MPEP 1700

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Chapter 1700 Miscellaneous

1701 Office Personnel Not To Express Opinion on Validity, Patentability, or Enforceability of Patent[edit | edit source]

Every patent is presumed to be valid. 35 U.S.C. 282, first sentence. Public policy demands that every employee of the United States Patent and Trademark Office (USPTO) refuse to express to any person any opinion as to the validity or invalidity of, or the patentability or unpatentability of any claim in any U.S. patent, except to the extent necessary to carry out

(A)an examination of a reissue application of the patent,

(B)a reexamination proceeding to reexamine the patent, or

(C)an interference involving the patent.

The question of validity or invalidity is otherwise exclusively a matter to be determined by a court. Likewise, the question of enforceability or unenforceability is exclusively a matter to be determined by a court. Members of the patent examining corps are cautioned to be especially wary of any inquiry from any person outside the USPTO, including an employee of another U.S. Government agency, the answer to which might indicate that a particular patent should not have issued. No USPTO employee may pursue a bounty offered by a private sector source for identifying prior art. The acceptance of payments from outside sources for prior art search activities may subject the employee to administrative disciplinary action.

When a field of search for an invention is requested, examiners should routinely inquire whether the invention has been patented in the United States. If the invention has been patented, no field of search should be suggested.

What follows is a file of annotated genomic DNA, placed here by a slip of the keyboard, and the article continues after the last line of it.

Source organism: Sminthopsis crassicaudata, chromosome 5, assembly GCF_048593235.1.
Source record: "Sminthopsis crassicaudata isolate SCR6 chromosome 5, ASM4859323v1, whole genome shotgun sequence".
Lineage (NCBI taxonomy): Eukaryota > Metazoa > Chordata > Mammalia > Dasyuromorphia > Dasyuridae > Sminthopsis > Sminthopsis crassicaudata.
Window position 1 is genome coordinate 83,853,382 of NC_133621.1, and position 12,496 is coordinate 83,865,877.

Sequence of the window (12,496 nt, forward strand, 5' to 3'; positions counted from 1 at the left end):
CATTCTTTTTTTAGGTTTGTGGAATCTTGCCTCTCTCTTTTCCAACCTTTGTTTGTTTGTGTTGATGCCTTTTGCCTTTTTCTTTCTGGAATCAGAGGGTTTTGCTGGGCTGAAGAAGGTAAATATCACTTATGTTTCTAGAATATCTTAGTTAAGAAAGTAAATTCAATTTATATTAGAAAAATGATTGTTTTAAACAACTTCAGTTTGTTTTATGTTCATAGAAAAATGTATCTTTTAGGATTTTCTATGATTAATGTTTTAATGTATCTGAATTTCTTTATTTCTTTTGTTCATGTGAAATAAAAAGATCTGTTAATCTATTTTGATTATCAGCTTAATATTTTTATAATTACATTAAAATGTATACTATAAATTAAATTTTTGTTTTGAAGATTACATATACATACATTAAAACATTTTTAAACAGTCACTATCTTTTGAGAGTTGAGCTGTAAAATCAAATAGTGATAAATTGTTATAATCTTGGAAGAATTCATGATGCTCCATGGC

Employees of the USPTO, particularly patent examiners who examined an application which matured into a patent or a reissued patent or who conducted a reexamination proceeding, should not discuss or answer inquiries from any person outside the USPTO as to whether or not a certain reference or other particular evidence was considered during the examination or proceeding and whether or not a claim would have been allowed over that reference or other evidence had it been considered during the examination or proceeding. Likewise, employees are cautioned against answering any inquiry concerning any entry in the patent or reexamination file, including the extent of the field of search and any entry relating thereto. The record of the file of a patent or reexamination proceeding must speak for itself.

Practitioners shall not make improper inquiries of members of the patent examining corps. Inquiries from members of the public relating to the matters discussed above must of necessity be refused and such refusal should not be considered discourteous or an expression of opinion as to validity , patentability or enforceability.